SMD stencils with the X-carve?

The X-carve / Shapeoko 2 seems to be pretty good at milling pcb boards when dialed in, but what about producing the stencil for solder paste application? Has anyone tried this? Typically these are laser cut from mylar or stainless steel films, but it would be convenient to mill one myself.

The problem with milling is keeping such a thin material clamped down.

You might be better off just strapping a laser to the side of the spindle.



Hi Kyle,

I’ve cut SDM stencils from Mylar sheets (125-190 micron thickness) with a 0.1mm tip 10 degree V-bit successfully. I have a sacrificial platform on top of the wasteboard that I skimmed flat and I fixed the sheets down with double sided tape. In my first attempt using Eagle I ran a ULP to export the cream layer as SVG and loaded that into Easel - that worked fine so I’ve stuck with it. Note as Easel does’t support V-bits you will need to do some trig. to figure out what diameter bit to tell Easel you are using - or you can just take a guess.

What’s really nice exporting SVG is that it’s easy to tweak if you need to. For example when I was bringing up a new PCB I decided to only populate half the board, just make sure the MCU was working OK. I could easily remove the stencil areas I didn’t need to create a custom bring-up stencil. Similarly you can slightly inflate of reduce the size of the pads if needed.

I’ve been very happy with this process so far. I’m not so interested in creating PCBs with the X-Carve, but being able to cut stencils - which have been costing me more to purchase than 10 off of my PCBs - is really nice.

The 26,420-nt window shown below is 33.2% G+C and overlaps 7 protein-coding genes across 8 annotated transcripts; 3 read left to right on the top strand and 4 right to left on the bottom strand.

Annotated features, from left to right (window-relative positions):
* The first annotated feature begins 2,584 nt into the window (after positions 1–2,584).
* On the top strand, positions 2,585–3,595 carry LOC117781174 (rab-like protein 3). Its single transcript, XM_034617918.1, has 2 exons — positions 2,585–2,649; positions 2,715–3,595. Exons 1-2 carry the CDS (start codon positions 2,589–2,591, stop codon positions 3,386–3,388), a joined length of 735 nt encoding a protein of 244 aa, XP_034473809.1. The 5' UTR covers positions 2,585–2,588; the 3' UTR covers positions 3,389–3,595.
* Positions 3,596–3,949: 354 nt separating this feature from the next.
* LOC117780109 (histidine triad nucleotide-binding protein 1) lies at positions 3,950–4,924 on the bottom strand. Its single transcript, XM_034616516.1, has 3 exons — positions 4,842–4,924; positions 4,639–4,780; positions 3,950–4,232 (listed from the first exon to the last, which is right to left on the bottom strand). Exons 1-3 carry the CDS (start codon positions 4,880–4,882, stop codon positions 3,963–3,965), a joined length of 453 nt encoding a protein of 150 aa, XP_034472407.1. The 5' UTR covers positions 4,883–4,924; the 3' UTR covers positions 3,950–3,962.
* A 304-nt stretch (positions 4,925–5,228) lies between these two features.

I’m doing fairly ‘large’ 0805 and 0604 components, so your mileage may vary, but I’d encourage you to give it a try!


IanWatkins: I know a laser would work better, but I’m hoping to use close to the stock machine to make the stencil.

Good to hear mylar cuts well, because I doubt stainless would. I’d say my goal is to be able to put paste down on 0.65mm pitch pins (msop-8 size), with the paste not bridging between pins. I find this the difficult part of the paste application, whereas 0805 components are a lot more forgiving.

I actually tried a rough test already similar to your method. I cut an aluminum can apart and flattened it out. I used double sided tape to adhere the entire film to a wasteboard. Since aluminum cans have a plastic coating, I sanded it off of one side, and then used chilipeppr’s autolevel function to probe the surface. It makes a big difference if the plastic is left on because the probe needs to push harder to connect the circuit.

As was pointed out, it is the milling of the thin stock that is the main problem. I had to plunge much deeper than expected to cut through the ~4mil aluminum, possibly due to the softness of the tape and the relative hardness of the aluminum. The edges were also pretty rough. None of the bars separating the 0.65 mm pitch pins survived and even some of the 0805 separating bars were broken.

I though aluminum would be pretty easy compared to cutting copper in PCBs, but removing the double sided tape bends the aluminum out of flat, which makes the actual paste application more difficult.